Systematic desensitization


This technique for reducing anxiety in the anticipation of a dreaded event has solid research backing its effectiveness. Using this procedure, you arrange a hierarchy of images associated with the procedure or treatment you fear, moving up from the least upsetting aspects to the most intensely disturbing, such as lying on the radiation table or seeing chemo drugs drip through a tube into your body. You may want to learn this technique with a therapist before practicing it on your own, using the sequence of images I give as the basis for your image hierarchy.

You begin this technique by inducing deep relaxation using relaxed abdominal breathing, progressive muscle relaxation, focused imagery or possibly self-hypnosis – a technique that you have previously practiced and found effective. As you call up detailed mental images at each level of your hierarchy, couple your disturbing sensations with the sense of relaxation, using the relaxation technique you have chosen. With each successive scene—moving up in gradual steps to the most dreaded moment—allow the images to develop in your mind until they seem as vividly real as the actual scene.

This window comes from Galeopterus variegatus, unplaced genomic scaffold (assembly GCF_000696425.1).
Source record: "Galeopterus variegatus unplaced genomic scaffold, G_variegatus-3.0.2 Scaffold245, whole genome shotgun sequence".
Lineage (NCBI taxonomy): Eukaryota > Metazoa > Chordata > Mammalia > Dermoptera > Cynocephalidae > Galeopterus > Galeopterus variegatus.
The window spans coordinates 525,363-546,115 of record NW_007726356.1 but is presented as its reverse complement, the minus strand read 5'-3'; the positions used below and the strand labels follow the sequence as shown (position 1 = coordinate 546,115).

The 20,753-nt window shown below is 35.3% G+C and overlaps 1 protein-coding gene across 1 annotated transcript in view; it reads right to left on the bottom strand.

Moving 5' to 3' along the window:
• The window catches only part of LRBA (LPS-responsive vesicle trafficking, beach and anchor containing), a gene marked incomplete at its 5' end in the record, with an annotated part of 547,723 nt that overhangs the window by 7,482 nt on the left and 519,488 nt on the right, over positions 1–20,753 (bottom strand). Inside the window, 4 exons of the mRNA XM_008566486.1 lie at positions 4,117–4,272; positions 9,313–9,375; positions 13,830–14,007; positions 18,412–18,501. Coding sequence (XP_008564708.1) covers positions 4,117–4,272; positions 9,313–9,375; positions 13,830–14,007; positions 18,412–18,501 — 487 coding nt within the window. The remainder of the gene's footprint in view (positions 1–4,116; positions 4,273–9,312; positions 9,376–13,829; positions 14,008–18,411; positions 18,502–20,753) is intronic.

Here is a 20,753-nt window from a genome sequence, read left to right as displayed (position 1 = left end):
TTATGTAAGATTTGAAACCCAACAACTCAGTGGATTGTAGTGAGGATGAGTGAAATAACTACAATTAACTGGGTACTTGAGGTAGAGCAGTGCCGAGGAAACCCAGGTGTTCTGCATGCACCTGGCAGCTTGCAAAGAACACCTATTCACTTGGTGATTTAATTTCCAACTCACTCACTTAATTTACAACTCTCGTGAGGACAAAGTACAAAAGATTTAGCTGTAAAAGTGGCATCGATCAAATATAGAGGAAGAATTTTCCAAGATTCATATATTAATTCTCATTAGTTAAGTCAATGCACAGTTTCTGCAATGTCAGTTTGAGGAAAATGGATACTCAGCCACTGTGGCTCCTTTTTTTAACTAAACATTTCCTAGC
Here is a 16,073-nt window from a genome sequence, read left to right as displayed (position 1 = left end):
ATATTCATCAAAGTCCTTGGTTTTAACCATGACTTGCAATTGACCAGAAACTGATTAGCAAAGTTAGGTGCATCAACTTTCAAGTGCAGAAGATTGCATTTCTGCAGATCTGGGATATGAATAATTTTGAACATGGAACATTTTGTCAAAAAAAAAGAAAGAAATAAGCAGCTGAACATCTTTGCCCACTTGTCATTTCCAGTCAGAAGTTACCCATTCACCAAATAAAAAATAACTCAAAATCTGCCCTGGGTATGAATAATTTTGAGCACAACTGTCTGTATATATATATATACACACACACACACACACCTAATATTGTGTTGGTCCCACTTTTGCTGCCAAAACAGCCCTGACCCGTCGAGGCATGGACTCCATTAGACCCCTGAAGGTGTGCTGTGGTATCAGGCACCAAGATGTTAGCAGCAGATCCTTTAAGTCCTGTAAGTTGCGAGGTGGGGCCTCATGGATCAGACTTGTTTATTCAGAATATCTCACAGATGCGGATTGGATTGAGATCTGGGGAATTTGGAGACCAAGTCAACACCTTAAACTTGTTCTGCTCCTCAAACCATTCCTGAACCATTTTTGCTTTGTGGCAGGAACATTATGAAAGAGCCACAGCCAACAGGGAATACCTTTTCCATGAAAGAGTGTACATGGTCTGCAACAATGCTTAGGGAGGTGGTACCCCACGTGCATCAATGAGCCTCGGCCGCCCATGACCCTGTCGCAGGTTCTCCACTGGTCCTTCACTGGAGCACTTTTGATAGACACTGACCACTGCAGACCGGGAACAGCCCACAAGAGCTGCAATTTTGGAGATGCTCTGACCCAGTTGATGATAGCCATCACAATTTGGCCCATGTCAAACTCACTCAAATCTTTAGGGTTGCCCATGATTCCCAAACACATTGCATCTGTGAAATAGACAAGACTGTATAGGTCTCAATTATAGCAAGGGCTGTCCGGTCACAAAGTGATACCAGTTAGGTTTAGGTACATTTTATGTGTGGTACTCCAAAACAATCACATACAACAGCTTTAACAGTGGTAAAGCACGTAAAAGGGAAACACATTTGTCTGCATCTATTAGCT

For example, you might begin with:

  1. the ride to the treatment clinic,

(2) the moment you step inside the medical center,

(3) announcing your arrival and writing your name on the roster,

(4) entering and seating yourself in the chemo room,

(5) smelling the alcohol as the nurse opens the packet, and

(6) watching the nurse start the infusion.

Repeat and practice the entire sequence until the intensity of anxiety provoked by the images has faded to a "3" or lower if rating it on a scale from "1" to "10."

By maintaining relaxation while mentally experiencing -- in precise detail -- each step before and during chemo administration or whatever medical intervention lies ahead, you can turn down the voltage of your anxiety, since fear and relaxation are psychologically and physically incompatible. (You can’t be both anxious and relaxed at the same time.) When feeling greater ease about upcoming treatments, procedures, a medical scan, or a report of your test results, the conditioned links between your nervousness and queasy sensations will lose their hold. And training yourself to feel less uptight and nervous prior to a medical event in order to disconnect the ANV response will surely boost your sense of control and make the upcoming treatment less formidable.


Below you will find a chart that you can use to help you evaluate and refine this method on your own.

Detailed Description of Each Step

Tension before relaxation (1-10)

Relaxation Practice Used

Tension after relaxation